5. Add an Int to the variable list and make it visible in the editor ( click the eye next to it ). Call it DoorNumber.

— There’s one more thing to do here, but we’ll come back.

  1. In the content manager, right click on the back ground and choose ‘new blueprint’ ( type Actor ). You can call it something like DoorManager

  2. Open the DoorManager BP. Make an array variable called Doors, which is just an array of Int

  3. In the code window, right click on the background, choose CustomEvent and call it something like ‘DoorUsed’

  4. With this node selected, in the details panel ( on the right ), you can see a plus sign where you can add a parameter, call it Door and make it an Int

  5. Now, you connect a bit of code to the custom event. All you have to do is drag your door array into the code area ( select ‘get’ ) drag a pin from it and choose SetArrayElement.

  6. The parameter that comes in is the door number, so you can just set that array element to 1 ( or add one for each time the door gets used ). Make sure to tick the Resize box on the SetArrayElement.

— So, you have a way, in the door manager of ‘servicing’ the calls from the doors. You can set an array element to one, or increment it. That’s fine for now.

  1. Back in the door BP, make a new variable of type DoorManager ( or whatever you called it ). Again, make it editor visible ( click the eye ).

  2. In the code area, right click on the background and find the BeginOverlap event. It’s called something like OnActorBeginOverlap. If you’re not sure which event, click the collision box in the components list, and in the details, there’s a big list of wide green plus buttons, I think the top one is beginoverlap.

  3. This gives you to overlap node. You can also drag a copy of the DoorManager variable in from the variable list ( choose ‘get’ ) when you drag the pin from the door manager BP and type in the search box, you’ll find the event you made over there called DoorUsed :slight_smile: Also grab a copy of the door number variable, and connect it to the custom event call.

  4. So, what we’re saying in the door BP is, when something overlaps with my door, call the door manager BP and say ‘hey, I just got an overlap, here’s my door number’

– Now we go back to the main editor window ( the one with your level in ).

  1. Place ONE copy of the DoorManager in the level. It just looks like a white football.

  2. Place a few copies of the door BP you make. Notice what happens when you click on one. In the details panel on the right, you can see slots for these variables you made. Namely the DoorManager and the DoorNumber.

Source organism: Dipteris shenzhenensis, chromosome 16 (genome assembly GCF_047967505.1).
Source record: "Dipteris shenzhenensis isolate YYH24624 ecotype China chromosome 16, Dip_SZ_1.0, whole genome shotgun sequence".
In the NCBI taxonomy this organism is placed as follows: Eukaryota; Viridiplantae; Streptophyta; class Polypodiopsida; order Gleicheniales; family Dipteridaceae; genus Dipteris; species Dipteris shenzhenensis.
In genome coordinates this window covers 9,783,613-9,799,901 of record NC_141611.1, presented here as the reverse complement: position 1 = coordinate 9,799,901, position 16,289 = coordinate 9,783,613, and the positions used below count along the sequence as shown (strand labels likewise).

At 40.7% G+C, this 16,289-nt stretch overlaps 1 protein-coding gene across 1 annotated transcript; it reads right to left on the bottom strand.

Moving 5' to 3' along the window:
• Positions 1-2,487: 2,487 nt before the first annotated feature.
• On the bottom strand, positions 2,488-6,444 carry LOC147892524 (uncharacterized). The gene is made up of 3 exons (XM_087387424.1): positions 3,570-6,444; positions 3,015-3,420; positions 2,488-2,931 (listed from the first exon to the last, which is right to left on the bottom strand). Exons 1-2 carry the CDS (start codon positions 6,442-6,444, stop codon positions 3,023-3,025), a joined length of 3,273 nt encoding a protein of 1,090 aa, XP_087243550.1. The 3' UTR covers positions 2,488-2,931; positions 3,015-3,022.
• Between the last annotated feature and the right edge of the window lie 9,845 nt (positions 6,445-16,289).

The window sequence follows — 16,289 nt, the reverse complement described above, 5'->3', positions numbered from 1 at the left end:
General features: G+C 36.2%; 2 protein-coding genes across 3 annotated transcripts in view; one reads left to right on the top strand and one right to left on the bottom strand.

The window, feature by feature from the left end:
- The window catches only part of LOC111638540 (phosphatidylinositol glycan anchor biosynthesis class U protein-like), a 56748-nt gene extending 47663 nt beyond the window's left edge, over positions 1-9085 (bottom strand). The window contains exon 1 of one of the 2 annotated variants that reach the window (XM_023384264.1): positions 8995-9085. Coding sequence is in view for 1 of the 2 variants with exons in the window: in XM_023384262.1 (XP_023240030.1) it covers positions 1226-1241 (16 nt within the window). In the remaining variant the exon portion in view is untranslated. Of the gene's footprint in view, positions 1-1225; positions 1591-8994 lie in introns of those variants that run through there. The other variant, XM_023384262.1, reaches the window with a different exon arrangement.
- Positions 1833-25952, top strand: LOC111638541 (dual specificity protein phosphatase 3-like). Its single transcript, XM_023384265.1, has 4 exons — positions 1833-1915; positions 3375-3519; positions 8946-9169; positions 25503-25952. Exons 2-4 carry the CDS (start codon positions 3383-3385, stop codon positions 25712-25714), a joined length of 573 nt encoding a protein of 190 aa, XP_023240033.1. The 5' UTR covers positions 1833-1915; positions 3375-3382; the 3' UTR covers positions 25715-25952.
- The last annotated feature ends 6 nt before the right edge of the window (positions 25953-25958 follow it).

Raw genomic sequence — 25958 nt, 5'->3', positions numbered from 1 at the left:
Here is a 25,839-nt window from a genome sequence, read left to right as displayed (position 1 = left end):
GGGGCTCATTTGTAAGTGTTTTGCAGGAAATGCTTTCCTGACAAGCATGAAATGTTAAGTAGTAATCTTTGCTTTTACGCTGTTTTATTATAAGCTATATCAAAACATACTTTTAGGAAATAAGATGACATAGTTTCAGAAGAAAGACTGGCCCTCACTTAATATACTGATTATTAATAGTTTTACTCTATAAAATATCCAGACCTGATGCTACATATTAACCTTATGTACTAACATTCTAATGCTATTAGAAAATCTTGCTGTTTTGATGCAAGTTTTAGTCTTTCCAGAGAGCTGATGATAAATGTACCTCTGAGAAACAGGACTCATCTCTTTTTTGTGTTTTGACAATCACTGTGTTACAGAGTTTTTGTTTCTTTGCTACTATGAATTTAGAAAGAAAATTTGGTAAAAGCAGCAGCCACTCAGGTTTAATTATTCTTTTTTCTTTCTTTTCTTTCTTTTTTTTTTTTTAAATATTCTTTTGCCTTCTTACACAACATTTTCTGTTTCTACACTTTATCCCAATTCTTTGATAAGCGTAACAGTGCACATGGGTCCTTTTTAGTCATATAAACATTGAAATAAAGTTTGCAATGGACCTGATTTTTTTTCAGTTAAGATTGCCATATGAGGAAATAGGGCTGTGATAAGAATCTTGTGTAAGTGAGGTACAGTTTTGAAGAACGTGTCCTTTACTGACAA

3. Tell each of the doors which door manager you’re using. Just click the slot in the details panel for the door manager, and you’ll see you get a drop down with only one thing in it, that’s because you have only one door manager. Cool. Fix the other doors too. What you’re saying here is ‘This is the door manager I want you to use’ You might be thinking ‘surely it’s obvious’. Nope, the BP doesn’t know, for all it knows you could 500 doors managers, it wants to know which one.

  4. Also, when you click on a door, in the details, you can see a space to set the door number. Just set them to 0 - 3 ( or how ever many you have ).

— Run it! :slight_smile:

What happens? Apparently nothing. But you know better. Every time you walk up to a door, it ‘calls’ the door manager, and it keeps a count ( if you coded it that way ), of how many times each door has been approached. The index of the array is the door number. Put a print string in your door manager so you can see when the array gets updated.

So what I’m showing you here is, many things actually, but principally:

  • How BPs talk to each other. There are other ways, but this is one of the main ones.

  • A way to construct a complex level with many doors, but you don’t have to think hard AT ALL. You only coded one door, and the thing that ‘listens’ to them.

  • How to centralize the management of the doors, you don’t need lots of squiggly level BP code, just a few lines in the right place ( no moving collision boxes :wink: )

  • It’s called ‘instancing’ when you drop those doors into the level. You wrote one door, buy you get to re-use it many times at no extra effort.

I hope you found something useful here, and I hope I got SOME functionality you’re looking for included. If not, you can easily adjust I hope.

If you get stuck quote me ( use the quote button when posting ) otherwise I don’t know you’ve posted. I wont actually be at a machine with UE until middle of next week, but we’ll get it sorted.


Thanks for that clockwork I’ll give it a shot, I just need the calculation to work on keypress initially.

Really appreciate your help